Nicolas,

Alas, though that would seem to be the solution, it isn't. You should
look at MS's SQL Server licensing page. Even with connection pooling, or
your own data server that users hook up to, you still need a license for
each user "retrieving SQL Server data...". Microsoft seems to imply that the
data belongs to SQL Server, not you, but that's another conversation.

Regards,
D. Patrick Hoerter

Nicolas Burtnyk wrote in message <376a462b@NEWS.DEVX.COM>...
>So if I have only 1 machine that needs to access the database, I only need

1
>'per seat' license?
>Eg. a machine that serves up objects which in turn access the database....
>Thanks for any help,
>Nic
>
>C. E. Buttles <cebuttle@sprintsvc.net> wrote in message
>news:376a2fcb@NEWS.DEVX.COM...
>> Actually, it isn't. You only have three machines connecting to your one
>> server, hence three licenses. Either per server or per seat still

>requires
>> client licenses. The choice on the server installation covers how you

>want
>> those licenses applied. Per seat allows you to connect to more than one
>> server, per server requires licenses for each server. They used to allow
>> concurrent licenses which allowed you to buy licenses based on the number

>of
>> concurrent connections, not the total possible connections.
>>
>>
>> Tony Fountain <tonyfo#primenet.com> wrote in message
>> news:3769620f@NEWS.DEVX.COM...
>> > Hmm, guess I'll need to contact MS on this again since this is

>> contradictory
>> > to what they told me just a few months ago.
>> >
>> > --
>> >
>> > Later,
>> > Tony Fountain, MCP
>> > ===================================================
>> > Please do not email me directly, my wife already clutters up my inbox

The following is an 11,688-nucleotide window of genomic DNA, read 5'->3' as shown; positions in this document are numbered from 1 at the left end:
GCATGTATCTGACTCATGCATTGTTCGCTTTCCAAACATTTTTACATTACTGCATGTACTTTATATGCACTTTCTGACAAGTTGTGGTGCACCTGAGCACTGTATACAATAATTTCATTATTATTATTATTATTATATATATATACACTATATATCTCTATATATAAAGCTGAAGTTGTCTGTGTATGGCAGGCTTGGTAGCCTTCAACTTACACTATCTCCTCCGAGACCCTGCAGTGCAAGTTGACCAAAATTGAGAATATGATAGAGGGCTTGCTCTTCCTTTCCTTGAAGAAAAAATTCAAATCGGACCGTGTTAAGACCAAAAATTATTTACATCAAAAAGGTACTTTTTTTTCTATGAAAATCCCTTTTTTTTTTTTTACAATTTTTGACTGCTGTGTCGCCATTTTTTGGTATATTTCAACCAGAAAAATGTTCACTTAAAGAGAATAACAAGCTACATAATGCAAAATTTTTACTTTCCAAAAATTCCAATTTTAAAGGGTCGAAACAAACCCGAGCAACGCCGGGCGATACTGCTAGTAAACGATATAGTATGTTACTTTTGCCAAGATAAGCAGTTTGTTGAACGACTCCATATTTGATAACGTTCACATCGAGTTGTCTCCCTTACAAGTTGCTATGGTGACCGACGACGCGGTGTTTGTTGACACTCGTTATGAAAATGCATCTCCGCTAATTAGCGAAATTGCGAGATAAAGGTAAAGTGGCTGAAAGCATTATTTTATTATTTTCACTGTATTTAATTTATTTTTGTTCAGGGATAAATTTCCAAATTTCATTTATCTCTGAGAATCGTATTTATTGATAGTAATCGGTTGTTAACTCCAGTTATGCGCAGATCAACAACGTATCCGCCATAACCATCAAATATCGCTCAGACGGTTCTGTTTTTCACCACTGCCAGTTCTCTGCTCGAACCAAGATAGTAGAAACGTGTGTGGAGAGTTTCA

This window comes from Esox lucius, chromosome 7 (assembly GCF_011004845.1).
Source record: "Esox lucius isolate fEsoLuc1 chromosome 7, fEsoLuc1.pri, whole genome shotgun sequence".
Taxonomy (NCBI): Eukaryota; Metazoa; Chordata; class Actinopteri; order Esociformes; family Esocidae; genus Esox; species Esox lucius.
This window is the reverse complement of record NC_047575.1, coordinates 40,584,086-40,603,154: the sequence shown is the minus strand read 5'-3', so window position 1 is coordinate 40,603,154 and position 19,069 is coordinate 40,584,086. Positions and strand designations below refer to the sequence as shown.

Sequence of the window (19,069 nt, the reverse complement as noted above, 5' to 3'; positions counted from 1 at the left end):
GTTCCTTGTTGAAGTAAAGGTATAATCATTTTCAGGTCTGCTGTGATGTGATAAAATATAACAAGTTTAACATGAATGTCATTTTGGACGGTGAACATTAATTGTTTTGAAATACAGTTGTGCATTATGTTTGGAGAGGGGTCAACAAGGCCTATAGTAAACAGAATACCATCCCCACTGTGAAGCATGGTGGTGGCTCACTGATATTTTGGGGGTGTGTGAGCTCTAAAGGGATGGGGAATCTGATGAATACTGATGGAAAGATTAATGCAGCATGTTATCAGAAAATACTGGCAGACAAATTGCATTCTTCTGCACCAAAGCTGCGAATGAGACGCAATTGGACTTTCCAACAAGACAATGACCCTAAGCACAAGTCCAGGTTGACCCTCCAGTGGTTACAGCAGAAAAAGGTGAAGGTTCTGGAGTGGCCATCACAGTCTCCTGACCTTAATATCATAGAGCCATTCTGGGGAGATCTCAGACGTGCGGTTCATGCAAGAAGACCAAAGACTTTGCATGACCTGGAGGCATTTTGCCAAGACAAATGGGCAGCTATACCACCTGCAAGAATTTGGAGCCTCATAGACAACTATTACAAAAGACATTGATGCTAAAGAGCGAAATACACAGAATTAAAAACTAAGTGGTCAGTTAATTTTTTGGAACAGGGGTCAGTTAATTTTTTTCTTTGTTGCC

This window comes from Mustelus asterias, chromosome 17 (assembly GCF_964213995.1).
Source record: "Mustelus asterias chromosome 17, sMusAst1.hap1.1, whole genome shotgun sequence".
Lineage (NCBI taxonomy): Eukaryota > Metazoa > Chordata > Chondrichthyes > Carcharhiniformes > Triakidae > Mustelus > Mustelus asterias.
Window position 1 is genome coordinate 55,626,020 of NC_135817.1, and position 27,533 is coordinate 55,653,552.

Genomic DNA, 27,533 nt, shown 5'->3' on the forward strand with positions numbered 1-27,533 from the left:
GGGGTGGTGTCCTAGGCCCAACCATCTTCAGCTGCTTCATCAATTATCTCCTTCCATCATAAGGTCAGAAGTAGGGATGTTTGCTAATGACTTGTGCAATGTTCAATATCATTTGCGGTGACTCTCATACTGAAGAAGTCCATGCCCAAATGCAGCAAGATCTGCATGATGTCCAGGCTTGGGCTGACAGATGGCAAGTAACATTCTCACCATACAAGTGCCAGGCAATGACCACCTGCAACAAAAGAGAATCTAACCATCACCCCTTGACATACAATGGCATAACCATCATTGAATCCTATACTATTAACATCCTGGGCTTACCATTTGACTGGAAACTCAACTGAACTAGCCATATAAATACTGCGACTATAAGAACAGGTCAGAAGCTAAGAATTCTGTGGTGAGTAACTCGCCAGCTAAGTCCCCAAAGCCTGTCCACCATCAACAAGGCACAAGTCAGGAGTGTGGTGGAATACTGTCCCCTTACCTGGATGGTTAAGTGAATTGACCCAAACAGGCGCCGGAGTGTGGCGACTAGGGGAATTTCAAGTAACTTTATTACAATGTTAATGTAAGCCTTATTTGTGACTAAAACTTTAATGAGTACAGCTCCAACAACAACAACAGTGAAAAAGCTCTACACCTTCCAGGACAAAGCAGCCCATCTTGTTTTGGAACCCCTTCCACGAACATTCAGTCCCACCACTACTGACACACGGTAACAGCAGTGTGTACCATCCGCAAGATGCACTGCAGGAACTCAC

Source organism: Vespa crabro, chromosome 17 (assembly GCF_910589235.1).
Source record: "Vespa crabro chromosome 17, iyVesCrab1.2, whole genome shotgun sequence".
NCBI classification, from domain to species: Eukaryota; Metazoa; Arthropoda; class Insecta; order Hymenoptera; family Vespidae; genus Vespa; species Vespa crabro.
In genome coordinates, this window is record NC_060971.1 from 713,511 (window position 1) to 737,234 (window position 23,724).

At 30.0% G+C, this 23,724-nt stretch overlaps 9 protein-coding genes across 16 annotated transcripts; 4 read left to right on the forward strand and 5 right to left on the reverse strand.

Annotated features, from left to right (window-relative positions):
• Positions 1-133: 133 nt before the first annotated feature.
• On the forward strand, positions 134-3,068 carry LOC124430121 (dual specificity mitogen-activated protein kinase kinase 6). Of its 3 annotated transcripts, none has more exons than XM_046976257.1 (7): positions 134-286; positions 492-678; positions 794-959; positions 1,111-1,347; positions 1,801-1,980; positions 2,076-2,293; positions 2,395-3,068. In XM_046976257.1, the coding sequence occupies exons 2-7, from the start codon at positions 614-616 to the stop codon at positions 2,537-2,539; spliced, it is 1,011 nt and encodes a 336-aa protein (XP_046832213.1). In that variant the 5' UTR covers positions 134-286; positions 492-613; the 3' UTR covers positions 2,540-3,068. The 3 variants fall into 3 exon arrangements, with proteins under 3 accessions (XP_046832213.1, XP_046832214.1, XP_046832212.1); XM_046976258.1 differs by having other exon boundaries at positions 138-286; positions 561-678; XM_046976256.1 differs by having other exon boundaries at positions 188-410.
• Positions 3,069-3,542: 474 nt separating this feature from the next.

>> > ===================================================
>> > C. E. Buttles <cebuttle@sprintsvc.net> wrote in message
>> > news:37693324@NEWS.DEVX.COM...
>> > > Actually, he is asking about CAL (Client Access Licenses). The SQL

>> Server
>> > > is sold, normally, with a number of licenses (which are CALs) plus

the
>> > > server license itself. They did away with concurrent licensing a

>couple
>> > of
>> > > years ago, so it cost more now. The license manager never works for

>me
>> > > because it counts the users and the client machines as separate
>> > connections.
>> > > Basically, if you have a large environment, you should use per seat
>> > > licensing for the server setup. This is cheaper be cause you buy

CALs
>> for
>> > > each machine times the number of applications that will access all

>your
>> > > servers. If you go with per server licensing, you are expected to

buy
>> > CALs
>> > > for each machine times the number of servers that machine will access

>> per
>> > > application.
>> > >
>> > >
>> > > Tony Fountain <tonyfo#primenet.com> wrote in message
>> > > news:376819a1@NEWS.DEVX.COM...
>> > > > Actually, there are two types of licensing, per my last

conversation
>> > with
>> > > > Microsoft. See my response to Nicolas for details.
>> > > >
>> > > > --
>> > > >
>> > > > Later,
>> > > > Tony Fountain, MCP
>> > > > ===================================================
>> > > > Please do not email me directly, my wife already clutters up my

>inbox
>> > > > ===================================================
>> > > > Steve Jackson <stephen.t.jackson@lmco.com> wrote in message
>> > > > news:3768217f.696865@news.devx.com...
>> > > > >
>> > > > > Usually server licensing is for the number of concurrent

>> connections -
>> > > > > the number actually connected and active at one point in time,

>> rather
>> > > > > than one "named user" license for each and every user. However,

>I'm
>> > > > > not a lawyer, I don't work for Microsoft, and I have not read the

>> SQL
>> > > > > Server license recently!
>> > > > >
>> > > > > Steve J.
>> > > > >
>> > > > >
>> > > > > On Wed, 16 Jun 1999 10:07:11 -0400, "Nicolas Burtnyk"
>> > > > > <nburtn@cs.mcgill.ca> wrote:
>> > > > >
>> > > > > >I am confused as to what is meant by a 'client' in the SQL Serve

r
>> > > > licensing
>> > > > > >agreement. Do you need a client license for each connection to

>the
>> > > > > >database? For example, do I need a client license for each user

>of
>> > an
>> > > > > >application that accesses my SQL Server database???? It doesn't

>> seem
>> > > > right
>> > > > > >to me. I would appreciate any clarifications.
>> > > > > >
>> > > > > >
>> > > > >
>> > > >
>> > > >
>> > >
>> > >
>> >
>> >

>>
>>

>
>